“The Journalism team employs a variety of empirical research methods to analyse whether people are getting the information they need for a functioning society. It publishes research on who is reporting the news and what new players are emerging; what is being reported on and what gaps in coverage exist; how news is consumed and how the economic models for news are changing. In addition to reports on these topics, the team produces the State of the News Media report, which examines key questions facing the industry. Its goal is to help the public and those in media, as well as other researchers and scholars, develop a better understanding of the revolution in the news and media landscape.”
“The Research Associate will contribute on all aspects of a wide range of its research projects. This includes development, original research, analysis and writing – and managing involvement in a number of different projects at once including regular participation in Journalism’s Daily Briefing report. This Research Associate will need to be familiar with a number of different research methods including but not limited to topic modelling (such as LDA), manual and computer-assisted news content analysis, and survey design. Additionally, the Associate should have experience pulling data from APIs and querying data in SQL databases, with a preference for candidates that have done research using social media data and have worked in Python and R.”
Many of the primary responsibilities of a research associate includes: “Research design, implementation and data analysis (55%). Determine the best research method or methods to answer the question at hand which could include content analysis, survey design, interviews, algorithmic-based analysis or other methods. Project design and development; Conduct/Implement original research; Coordinate with outside collaborators or data suppliers; Data management and statistical analysis; Number checking; Stay abreast of trends in news and information and in new kinds of data methodologies.”
However, very commonly, the research can also be the journalist themselves and produce the written articles themselves. More roles related to this include: “Writing and Communication (30%); Write and/or edit in-depth analysis for research reports; Write short form posts related to project work; Write blog posts; Special analyses, projects, responding to external requests for information; Attend internal meetings as the representative for the journalism research work as needed; Represent Pew Research Centre Journalism work to media and external groups; Assist as needed in social media needs; Other Project Needs (10%); Create project timelines and manage deadlines; Update senior staff or other Pew Research Centre members as needed; Daily Briefing work; Other general “team player” contributions.”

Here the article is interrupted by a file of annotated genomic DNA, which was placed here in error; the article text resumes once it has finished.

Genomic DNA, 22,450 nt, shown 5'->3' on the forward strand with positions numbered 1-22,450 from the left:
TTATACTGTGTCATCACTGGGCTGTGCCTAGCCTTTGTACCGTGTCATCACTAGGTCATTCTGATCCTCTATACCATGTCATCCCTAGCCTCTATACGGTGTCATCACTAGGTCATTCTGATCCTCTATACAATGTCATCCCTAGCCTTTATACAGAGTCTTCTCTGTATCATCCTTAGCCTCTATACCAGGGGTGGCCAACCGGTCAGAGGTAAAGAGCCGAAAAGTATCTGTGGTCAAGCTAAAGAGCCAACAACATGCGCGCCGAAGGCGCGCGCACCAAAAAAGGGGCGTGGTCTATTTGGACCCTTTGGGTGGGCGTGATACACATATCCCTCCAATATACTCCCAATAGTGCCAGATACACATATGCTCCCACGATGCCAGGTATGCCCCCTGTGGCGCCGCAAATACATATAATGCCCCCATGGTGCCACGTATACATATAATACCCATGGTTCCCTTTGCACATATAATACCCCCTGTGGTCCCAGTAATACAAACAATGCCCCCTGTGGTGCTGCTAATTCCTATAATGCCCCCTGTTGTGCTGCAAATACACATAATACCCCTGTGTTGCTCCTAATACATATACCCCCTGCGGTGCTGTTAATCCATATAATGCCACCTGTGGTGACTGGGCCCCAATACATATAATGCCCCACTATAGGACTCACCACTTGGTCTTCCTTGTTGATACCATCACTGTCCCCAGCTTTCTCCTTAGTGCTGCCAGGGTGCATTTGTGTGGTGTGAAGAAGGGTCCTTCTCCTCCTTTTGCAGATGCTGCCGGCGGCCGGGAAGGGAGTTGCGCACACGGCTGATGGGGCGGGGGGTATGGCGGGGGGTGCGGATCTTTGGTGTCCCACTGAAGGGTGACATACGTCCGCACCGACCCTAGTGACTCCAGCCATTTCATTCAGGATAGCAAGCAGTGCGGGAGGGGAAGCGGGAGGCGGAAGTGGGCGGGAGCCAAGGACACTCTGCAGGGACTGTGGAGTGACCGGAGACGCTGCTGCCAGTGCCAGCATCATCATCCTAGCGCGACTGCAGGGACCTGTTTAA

“PhD or MA degree or extensive research experience in a media, communications, social science, statistics, or mathematics discipline” as well as “Proven experience in multiple rigorous research methods including using SPSS, Excel and big data software tools.” “Research experience on and working knowledge of news and media” along with “Experience in managing research projects, including working collaboratively with other researchers.”
Skills and knowledge required are: “Strong background in Social Science research; Interest in news media, journalism, and communications; Strong quantitative skills, including an ability to use various statistical programs to organize and analyse large amounts of data; Ability to work with large data sets using query languages such as SQL; Ability to access social media data through GNIP or the Facebook API; Ability to conduct data analytics in NodeXL, R, Python; Editorial judgment and proven ability to communicate research results clearly and concisely in Pew Research Centre’s style in both verbal and written form.
Some of the workplace requirements are: “Familiarity with the web, drafting charts, graphs, using our CMS program and photo shop, and more; Detail oriented with exacting standards to maintain accuracy and impartiality in all work products; Ability to work independently to carry out special projects from start to finish; Ability to balance numerous tasks simultaneously and ability to work well in a team setting.” Also, a “Proficiency in Spanish is preferred.”
The reasons that someone may want to go into this job role within journalism may be because: they are curious to find out themselves about information to do the world and latest news stories; they may want to feel as part of a team and a part of the whole project as it comes together- since it all begins with the research!
“A new Philanthropical online publication is looking for a Journalist / Editor / Writer & Researcher who is passionate about writing and charity. The role will offer the opportunity to really make your mark, shaping a new publication, building a brand and importantly, writing about a subject that you love.”
The Role and Responsibilities:
“Research, write and edit content for a new Philanthropy website. You will be involved in all aspects of editing the website including sourcing and writing news and feature articles. As part of the role you will be responsible for managing and adding content to the website so some knowledge of Word Press or other content management would be useful but not essential. You will be expected to do the following:”
“Write new articles every day, articles will be approximately 1000 words each” as along with providing “full references within articles, via hyperlinks, to original sources” and also copying and editing “the work of other writers.” “The role could be performed partly remotely and partly office based in central London and you may also be responsible for managing a number of freelance writers.”